On Monday morning (June 25), the U.S. Supreme Court ruled against an Alaska high school student suspended in 2002 for unfurling a 14-foot banner bearing the words "Bong Hits 4 Jesus" during a parade in support of the Winter Olympic Games. In its first major decision on student free-speech rights in two decades, the court determined that the student's rights had not been violated.
According to The Associated Press, the court's conservative majority found that Juneau, Alaska, high school principal Deborah Morse did not, in fact, violate student Joseph Frederick's constitutional rights when she confiscated the banner and later decided to suspend him. The decision, written by Chief Justice John Roberts, means that students could face future limits on their rights to free speech, especially when said speech could be interpreted as promoting illegal drug use (see "Could 'Bong Hits 4 Jesus' Case Chill Free Speech In Schools?").
The case was argued before the Supreme Court on March 19. Frederick, who was 18 years old at the time, was suspended for 10 days after displaying the banner during the Winter Olympics Torch Relay in 2002. Morse spotted the banner, ran across the street and snatched it from Frederick's hands. Frederick later appealed the decision to the Juneau School Board, which upheld his suspension. Frederick filed a civil-rights suit against Morse and the school board several months later, claiming they had violated his federal and state constitutional rights to free speech by imposing, and then upholding, his suspension.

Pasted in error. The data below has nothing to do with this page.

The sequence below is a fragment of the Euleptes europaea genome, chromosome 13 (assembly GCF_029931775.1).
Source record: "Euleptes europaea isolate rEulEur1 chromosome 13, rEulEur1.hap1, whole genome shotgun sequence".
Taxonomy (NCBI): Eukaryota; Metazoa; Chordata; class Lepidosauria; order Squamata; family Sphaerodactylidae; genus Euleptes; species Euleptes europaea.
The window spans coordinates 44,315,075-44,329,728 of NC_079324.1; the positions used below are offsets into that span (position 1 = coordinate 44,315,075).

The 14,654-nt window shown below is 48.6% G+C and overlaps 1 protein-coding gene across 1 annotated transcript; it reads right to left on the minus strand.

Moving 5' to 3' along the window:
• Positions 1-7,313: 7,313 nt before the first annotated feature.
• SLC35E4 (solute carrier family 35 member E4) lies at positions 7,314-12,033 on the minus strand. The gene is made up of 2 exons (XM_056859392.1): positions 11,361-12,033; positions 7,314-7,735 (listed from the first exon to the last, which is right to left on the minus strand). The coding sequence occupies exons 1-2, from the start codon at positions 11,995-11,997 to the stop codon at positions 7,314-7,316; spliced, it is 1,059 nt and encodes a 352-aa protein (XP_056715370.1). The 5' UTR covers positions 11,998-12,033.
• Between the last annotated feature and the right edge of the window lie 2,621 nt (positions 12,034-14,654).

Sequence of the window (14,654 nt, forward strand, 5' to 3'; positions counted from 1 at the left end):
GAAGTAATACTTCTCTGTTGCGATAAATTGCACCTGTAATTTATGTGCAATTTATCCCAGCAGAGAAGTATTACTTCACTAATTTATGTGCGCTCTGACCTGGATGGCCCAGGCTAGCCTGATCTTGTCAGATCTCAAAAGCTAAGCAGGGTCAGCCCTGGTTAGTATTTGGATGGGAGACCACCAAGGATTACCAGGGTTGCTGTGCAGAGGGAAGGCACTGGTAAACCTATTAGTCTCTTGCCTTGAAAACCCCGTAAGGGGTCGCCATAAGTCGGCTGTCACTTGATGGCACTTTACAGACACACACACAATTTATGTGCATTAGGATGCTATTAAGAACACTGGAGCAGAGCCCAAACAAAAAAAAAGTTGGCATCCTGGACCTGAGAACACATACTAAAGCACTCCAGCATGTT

Morse initially suspended Frederick for five days on the grounds that he had violated the school district's anti-drug policy. She increased the suspension to 10 days when Frederick refused to reveal the names of students who had helped him with the banner.
But Frederick has long maintained that the banner was meant to convey a nonsensical message, one he first noticed on a snowboard. He also claims he intended to use the banner as a means of asserting his fundamental, constitutionally protected right to say anything he wanted.
Morse felt otherwise. Along with other school officials, she said the phrase "bong hits" was a direct reference to smoking marijuana, and she believed the banner advocated or promoted illegal drug use. The court sided with Morse, agreeing that those who viewed the banner would interpret it as advocating or promoting illegal drug use, AP reported. The court's ruling might also provide principals the ability to restrict student speech during school events when the speech is reasonably viewed as promoting illegal drug use.
Frederick, who had not attended school the morning of the torch relay, was standing on a public sidewalk, across the street from the rest of his school, when he unfurled the banner. Students had been allowed to leave class to watch the torch make its way through Juneau en route to Salt Lake City.
"The message on Frederick's banner is cryptic," Roberts said. "But Principal Morse thought the banner would be interpreted by those viewing it as promoting illegal drug use, and that interpretation is plainly a reasonable one."